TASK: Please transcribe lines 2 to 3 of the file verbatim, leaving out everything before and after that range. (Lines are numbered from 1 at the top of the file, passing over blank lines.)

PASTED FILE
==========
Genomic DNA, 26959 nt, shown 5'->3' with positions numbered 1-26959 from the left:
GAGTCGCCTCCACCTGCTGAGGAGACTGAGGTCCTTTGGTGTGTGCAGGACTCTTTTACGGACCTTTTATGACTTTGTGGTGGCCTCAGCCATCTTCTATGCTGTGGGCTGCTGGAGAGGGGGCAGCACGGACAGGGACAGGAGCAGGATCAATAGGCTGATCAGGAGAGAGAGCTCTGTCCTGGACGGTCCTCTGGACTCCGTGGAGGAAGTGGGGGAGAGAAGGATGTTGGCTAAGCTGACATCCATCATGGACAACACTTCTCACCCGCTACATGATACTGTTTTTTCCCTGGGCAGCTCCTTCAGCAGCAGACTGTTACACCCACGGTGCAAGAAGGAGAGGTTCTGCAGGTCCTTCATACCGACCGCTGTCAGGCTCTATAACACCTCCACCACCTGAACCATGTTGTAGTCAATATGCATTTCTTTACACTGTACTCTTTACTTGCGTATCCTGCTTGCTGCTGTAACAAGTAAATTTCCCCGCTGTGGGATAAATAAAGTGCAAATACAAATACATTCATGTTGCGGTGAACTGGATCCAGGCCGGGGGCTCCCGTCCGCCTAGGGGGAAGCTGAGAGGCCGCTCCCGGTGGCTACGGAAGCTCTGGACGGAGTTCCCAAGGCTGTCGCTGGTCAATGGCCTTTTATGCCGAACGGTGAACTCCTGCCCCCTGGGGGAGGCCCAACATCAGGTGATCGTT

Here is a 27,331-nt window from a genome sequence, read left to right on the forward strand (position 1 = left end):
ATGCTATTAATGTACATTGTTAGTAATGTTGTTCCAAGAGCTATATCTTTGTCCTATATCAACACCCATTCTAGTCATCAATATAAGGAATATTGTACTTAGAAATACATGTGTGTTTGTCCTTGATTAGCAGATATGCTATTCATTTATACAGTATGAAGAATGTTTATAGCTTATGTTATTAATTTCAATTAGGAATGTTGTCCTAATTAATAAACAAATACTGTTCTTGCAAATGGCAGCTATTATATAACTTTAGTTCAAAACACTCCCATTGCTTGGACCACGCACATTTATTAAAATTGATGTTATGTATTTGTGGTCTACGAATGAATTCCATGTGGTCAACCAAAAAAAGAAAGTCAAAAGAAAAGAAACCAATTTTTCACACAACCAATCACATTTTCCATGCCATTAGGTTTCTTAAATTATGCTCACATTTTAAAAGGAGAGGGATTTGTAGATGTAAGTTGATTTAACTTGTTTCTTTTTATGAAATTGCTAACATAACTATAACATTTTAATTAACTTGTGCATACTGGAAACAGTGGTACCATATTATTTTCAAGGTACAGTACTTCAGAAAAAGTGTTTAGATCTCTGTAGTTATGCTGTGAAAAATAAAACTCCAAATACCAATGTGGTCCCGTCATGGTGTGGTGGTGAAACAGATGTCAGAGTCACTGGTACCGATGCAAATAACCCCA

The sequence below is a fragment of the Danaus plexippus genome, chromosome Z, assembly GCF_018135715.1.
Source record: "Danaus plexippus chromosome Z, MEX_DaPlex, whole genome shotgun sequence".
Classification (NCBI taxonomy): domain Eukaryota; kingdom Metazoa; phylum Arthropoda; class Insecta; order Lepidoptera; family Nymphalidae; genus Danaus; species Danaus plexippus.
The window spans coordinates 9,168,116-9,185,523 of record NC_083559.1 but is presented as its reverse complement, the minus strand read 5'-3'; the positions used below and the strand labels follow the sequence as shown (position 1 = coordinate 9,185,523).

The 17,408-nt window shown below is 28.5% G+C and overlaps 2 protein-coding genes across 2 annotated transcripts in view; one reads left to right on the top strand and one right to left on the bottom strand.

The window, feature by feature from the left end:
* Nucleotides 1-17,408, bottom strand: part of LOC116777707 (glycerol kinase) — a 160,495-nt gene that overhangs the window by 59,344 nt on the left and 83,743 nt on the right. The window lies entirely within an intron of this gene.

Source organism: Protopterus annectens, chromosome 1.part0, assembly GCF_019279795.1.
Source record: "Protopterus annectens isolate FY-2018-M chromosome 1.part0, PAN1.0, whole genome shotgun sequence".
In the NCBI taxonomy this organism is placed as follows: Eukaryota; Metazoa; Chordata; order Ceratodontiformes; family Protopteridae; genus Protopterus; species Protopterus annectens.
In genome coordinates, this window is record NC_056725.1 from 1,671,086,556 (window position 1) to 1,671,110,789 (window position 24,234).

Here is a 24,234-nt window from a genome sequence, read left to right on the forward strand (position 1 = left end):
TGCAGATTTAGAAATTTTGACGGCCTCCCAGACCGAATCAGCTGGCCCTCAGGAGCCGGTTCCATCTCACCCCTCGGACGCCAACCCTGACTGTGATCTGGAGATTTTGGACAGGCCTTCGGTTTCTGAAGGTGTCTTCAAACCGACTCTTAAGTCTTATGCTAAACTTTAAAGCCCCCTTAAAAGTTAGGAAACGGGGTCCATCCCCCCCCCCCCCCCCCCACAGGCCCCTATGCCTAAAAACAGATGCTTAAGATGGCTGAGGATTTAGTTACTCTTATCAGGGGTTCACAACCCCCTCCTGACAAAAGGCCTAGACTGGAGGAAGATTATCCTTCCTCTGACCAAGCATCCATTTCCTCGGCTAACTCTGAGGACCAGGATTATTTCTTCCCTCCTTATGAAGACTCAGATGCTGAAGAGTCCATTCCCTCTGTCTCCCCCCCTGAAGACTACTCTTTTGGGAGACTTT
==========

GAGTCGCCTCCACCTGCTGAGGAGACTGAGGTCCTTTGGTGTGTGCAGGACTCTTTTACGGACCTTTTATGACTTTGTGGTGGCCTCAGCCATCTTCTATGCTGTGGGCTGCTGGAGAGGGGGCAGCACGGACAGGGACAGGAGCAGGATCAATAGGCTGATCAGGAGAGAGAGCTCTGTCCTGGACGGTCCTCTGGACTCCGTGGAGGAAGTGGGGGAGAGAAGGATGTTGGCTAAGCTGACATCCATCATGGACAACACTTCTCACCCGCTACATGATACTGTTTTTTCCCTGGGCAGCTCCTTCAGCAGCAGACTGTTACACCCACGGTGCAAGAAGGAGAGGTTCTGCAGGTCCTTCATACCGACCGCTGTCAGGCTCTATAACACCTCCACCACCTGAACCATGTTGTAGTCAATATGCATTTCTTTACACTGTACTCTTTACTTGCGTATCCTGCTTGCTGCTGTAACAAGTAAATTTCCCCGCTGTGGGATAAATAAAGTGCAAATACAAATACATTCATGTTGCGGTGAACTGGATCCAGGCCGGGGGCTCCCGTCCGCCTAGGGGGAAGCTGAGAGGCCGCTCCCGGTGGCTACGGAAGCTCTGGACGGAGTTCCCAAGGCTGTCGCTGGTCAATGGCCTTTTATGCCGAACGGTGAACTCCTGCCCCCTGGGGGAGGCCCAACATCAGGTGATCGTT

Here is a 27,331-nt window from a genome sequence, read left to right on the forward strand (position 1 = left end):